OK ... so this solution is not for everyone!    

There are downsides, which include:

  • The loss of the capital … by giving your children part of your assets when the first of you passes away, you no longer have that capital and the children are free to spend it as they see fit.
  • The loss of the investment earnings on the capital, meaning you no longer receive the income generated by those assets.  It is interesting to note that a couple I saw recently who did adopt the strategy worked out that, in their case, the loss of the income generated on the assets “carved out”  would be almost compensated for (within a few dollars) by the increase in their pension entitlements.  Each situation is different, so this may not apply to your circumstances.

Of course, many people will find the upside (keeping a pension and the benefits) will outweigh the downsides.

Estate planning is a tricky area.  You can see from the above that there are hidden risks, even when you think that your situation is simple.  

The first step is recognising the pension problem exists  … we do … and now you do too!!

FAQs about this Strategy

When discussing this strategy, some frequently asked questions raised are:

  1. Can’t the survivor just give away assets to their children after the first of the couple passes away?    The short answer is NO … it needs to be dealt with properly in the Will.  This is because the Centrelink gifting rules are restrictive.  The current limit is $10,000 per financial year, limited to $30,000 per five financial years.  If the total of gifts made in a financial year exceeds $10,000, the excess will be assessed as a deprived asset (and still count in the assets test).
  2. How do you deal with the changing Asset Test Limits and changing asset holdings of couples when implementing this strategy?  A well drafted provision in your Will takes into account these changes, through the use of formulas and definitions in the “carve out” provisions.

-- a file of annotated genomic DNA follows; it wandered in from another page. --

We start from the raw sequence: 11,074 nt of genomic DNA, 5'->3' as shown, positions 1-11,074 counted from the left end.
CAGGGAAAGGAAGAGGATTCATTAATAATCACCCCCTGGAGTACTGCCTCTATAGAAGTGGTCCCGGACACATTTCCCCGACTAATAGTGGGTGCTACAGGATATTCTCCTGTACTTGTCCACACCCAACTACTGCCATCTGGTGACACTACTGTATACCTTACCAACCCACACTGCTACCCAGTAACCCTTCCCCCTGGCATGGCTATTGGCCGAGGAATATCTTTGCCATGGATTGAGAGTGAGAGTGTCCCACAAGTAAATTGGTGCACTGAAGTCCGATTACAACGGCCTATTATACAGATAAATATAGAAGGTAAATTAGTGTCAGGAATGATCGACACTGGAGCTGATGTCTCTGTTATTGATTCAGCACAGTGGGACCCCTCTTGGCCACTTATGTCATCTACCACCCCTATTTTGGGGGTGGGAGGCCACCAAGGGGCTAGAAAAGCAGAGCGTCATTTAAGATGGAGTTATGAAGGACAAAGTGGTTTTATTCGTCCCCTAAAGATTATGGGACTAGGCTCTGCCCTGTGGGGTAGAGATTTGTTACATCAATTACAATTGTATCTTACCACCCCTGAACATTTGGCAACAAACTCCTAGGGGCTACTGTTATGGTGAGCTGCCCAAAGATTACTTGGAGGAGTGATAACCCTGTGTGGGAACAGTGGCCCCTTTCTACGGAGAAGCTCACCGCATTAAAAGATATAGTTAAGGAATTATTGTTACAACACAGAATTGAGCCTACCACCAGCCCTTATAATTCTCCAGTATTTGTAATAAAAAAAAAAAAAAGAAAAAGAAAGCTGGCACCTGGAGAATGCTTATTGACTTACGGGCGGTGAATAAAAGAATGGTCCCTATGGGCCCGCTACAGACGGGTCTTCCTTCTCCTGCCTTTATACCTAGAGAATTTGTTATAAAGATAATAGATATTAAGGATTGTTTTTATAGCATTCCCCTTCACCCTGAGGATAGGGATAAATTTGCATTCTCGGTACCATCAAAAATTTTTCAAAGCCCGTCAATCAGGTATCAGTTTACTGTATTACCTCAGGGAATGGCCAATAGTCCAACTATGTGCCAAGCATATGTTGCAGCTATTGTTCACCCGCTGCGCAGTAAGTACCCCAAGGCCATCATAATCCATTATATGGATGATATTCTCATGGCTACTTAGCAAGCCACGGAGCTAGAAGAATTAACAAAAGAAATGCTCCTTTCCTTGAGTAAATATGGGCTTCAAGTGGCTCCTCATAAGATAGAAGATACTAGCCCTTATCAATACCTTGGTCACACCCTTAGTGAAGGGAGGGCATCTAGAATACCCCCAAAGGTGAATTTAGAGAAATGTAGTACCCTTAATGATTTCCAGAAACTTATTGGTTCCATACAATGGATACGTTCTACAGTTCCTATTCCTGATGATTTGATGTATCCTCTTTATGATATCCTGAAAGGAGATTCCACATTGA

3. Does that mean the amounts “carved out” to my children can be spent by them without input from me?  The short answer is YES.  Amounts “carved out” are inherited by the children and can be spent by them as they see fit.  Having said that, we expect that many children receiving inheritances under a “carve out” will help the survivor in the future (for example, by buying them appliances or paying for holidays for them). 
  4. Can you provide me with financial advice about this solution?  The short answer is NO.  We are not financial advisors.  If you are considering adopting this strategy, you should consider the financial implications to the surviving spouse and obtain appropriate financial advice.

How We Can Help

At Mason Lawyers, we are here to guide you through all aspects of estate planning and estate administration to make the process as easy as possible, no matter how complex your affairs are.  We are conveniently located throughout the Newcastle region with offices in Newcastle, Mayfield, Belmont, Warners Bay and Maitland.  To start your estate planning, call us today on (02) 4929 4499 to make an appointment with one of our lawyers.